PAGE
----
The wood elf monk (chosen for movement rate) went next, came up the ladder, grabbed the paladin's backpack, crossed the room, killed the swarm of rats, and made it into the grand foyer through the opening the paladin had made, ending her turn in a room without a fireplace and smoke.

After that, it was just a matter of choosing to destroy one more wall section and face one more rat swarm rather than the scythes, and they were out.

My party had the advantage of knowing about the trapdoor and having killed Lorghath, and there were still several setbacks because they couldn't see through the smoke or know what would happen.

A party COULD take the path you outline for the easiest escape, but how would they know to do that?

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  • \$\begingroup\$ well they have a map and can be smart about stuff... and actually, they did.. \$\endgroup\$ – techorix Aug 14 '20 at 19:03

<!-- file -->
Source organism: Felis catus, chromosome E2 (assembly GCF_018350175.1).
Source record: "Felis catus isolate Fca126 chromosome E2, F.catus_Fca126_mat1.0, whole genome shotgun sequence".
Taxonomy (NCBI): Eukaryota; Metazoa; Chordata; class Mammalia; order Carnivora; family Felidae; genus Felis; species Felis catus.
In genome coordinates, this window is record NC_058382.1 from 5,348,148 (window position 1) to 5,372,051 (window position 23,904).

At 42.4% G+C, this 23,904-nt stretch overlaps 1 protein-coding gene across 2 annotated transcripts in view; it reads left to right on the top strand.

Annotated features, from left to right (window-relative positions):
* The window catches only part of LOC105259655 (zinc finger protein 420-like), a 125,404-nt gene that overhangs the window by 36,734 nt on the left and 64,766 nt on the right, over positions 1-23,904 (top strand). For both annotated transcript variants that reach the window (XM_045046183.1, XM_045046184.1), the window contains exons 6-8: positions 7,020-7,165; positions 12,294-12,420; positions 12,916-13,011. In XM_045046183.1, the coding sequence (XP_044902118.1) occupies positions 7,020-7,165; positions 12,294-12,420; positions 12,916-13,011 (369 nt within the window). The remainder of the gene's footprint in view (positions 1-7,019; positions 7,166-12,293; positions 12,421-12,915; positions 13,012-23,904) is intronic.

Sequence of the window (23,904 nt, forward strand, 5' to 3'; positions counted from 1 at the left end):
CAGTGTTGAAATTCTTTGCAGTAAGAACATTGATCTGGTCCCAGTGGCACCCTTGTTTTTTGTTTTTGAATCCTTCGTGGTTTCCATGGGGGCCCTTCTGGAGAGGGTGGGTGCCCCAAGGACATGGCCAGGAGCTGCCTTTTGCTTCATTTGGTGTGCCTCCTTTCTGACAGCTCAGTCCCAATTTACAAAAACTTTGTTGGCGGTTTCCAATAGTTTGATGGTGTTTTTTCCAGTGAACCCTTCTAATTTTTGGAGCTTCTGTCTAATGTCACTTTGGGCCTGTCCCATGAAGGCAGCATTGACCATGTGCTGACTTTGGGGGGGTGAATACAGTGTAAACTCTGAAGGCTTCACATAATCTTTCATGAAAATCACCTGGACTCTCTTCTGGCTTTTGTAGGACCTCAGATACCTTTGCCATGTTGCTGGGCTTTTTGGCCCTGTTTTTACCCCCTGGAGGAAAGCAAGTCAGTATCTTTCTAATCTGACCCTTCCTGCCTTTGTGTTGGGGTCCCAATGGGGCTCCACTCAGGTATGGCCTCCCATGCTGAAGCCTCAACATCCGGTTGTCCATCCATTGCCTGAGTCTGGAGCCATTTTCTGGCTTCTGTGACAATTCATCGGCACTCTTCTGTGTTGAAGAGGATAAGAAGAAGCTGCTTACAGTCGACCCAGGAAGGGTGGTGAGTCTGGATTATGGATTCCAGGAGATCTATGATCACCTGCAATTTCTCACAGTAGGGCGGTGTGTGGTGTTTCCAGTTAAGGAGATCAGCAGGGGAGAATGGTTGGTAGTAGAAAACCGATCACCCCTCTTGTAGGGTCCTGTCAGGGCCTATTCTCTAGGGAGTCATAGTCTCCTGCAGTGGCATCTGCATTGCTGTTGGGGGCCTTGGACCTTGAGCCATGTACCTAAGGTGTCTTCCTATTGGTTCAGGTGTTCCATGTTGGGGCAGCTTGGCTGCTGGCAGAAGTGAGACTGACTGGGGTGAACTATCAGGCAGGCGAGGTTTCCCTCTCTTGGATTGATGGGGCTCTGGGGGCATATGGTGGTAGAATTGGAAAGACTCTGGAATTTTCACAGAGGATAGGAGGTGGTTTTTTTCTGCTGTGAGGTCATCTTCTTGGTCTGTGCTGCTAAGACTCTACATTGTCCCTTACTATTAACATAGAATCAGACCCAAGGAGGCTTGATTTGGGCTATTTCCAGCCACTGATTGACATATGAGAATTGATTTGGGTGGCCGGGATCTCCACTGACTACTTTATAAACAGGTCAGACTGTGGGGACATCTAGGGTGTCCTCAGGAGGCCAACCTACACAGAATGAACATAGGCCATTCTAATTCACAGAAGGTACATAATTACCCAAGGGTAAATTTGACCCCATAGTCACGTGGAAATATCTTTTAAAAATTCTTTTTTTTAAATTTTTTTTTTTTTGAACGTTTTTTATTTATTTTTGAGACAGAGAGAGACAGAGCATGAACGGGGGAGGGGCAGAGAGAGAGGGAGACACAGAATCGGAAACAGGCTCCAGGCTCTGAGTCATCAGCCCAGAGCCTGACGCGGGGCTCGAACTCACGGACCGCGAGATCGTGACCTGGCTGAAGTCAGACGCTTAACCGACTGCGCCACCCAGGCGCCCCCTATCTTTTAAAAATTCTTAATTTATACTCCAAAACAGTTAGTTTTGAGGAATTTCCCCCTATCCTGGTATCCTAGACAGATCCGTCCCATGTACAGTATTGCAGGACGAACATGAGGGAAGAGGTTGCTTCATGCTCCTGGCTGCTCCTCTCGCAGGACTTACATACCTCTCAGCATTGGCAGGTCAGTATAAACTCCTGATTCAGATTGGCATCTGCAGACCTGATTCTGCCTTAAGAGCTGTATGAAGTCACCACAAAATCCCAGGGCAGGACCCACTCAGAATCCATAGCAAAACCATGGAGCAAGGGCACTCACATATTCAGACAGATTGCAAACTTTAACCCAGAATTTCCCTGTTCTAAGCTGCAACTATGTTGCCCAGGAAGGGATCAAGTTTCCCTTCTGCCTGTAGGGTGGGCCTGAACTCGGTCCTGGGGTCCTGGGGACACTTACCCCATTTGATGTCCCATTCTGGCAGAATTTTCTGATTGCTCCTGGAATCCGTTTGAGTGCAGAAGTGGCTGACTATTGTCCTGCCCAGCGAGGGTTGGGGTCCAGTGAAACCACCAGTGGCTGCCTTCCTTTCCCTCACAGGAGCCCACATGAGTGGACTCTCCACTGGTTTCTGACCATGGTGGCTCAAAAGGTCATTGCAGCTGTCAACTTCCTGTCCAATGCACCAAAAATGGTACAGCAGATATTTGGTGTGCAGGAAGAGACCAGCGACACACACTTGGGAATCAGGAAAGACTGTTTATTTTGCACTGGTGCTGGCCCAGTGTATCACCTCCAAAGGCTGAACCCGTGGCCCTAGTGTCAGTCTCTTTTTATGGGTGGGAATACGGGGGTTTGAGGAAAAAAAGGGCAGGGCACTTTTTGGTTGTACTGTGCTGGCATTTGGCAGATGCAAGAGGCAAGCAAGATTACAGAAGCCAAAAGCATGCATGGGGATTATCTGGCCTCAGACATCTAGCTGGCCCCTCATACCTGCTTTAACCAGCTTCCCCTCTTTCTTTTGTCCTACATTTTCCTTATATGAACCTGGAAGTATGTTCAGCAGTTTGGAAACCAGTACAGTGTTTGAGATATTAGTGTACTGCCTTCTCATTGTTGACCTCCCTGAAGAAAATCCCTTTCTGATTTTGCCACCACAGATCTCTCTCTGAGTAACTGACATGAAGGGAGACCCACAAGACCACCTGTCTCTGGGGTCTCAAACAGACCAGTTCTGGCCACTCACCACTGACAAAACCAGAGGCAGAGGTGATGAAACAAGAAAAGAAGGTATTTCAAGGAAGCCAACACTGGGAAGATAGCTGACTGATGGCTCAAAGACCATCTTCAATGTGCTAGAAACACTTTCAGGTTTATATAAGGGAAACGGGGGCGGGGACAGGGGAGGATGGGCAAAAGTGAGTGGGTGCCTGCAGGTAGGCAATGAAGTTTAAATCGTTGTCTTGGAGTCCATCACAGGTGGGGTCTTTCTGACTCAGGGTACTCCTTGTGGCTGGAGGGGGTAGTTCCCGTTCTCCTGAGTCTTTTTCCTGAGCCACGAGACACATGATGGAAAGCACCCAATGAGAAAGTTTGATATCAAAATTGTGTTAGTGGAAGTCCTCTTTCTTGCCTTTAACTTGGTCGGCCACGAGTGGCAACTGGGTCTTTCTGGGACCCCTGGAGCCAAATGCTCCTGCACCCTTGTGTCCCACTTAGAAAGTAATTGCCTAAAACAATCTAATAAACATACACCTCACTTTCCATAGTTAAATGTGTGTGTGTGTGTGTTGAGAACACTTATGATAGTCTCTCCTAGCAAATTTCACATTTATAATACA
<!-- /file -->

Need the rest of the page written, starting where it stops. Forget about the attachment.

• \$\begingroup\$ @techorix Having a map, and using it, definitely helps. But having a map doesn't mean that they will know about the existence of the trapdoor. Without that, the balcony is likely a better option. And having a map doesn't tell them that the windows are bricked up, that the doors or scythes, or that the interior walls are breakable and the exterior walls aren't. Each of those should have come from experience, not prior knowledge. \$\endgroup\$ – Kirt Aug 16 '20 at 2:48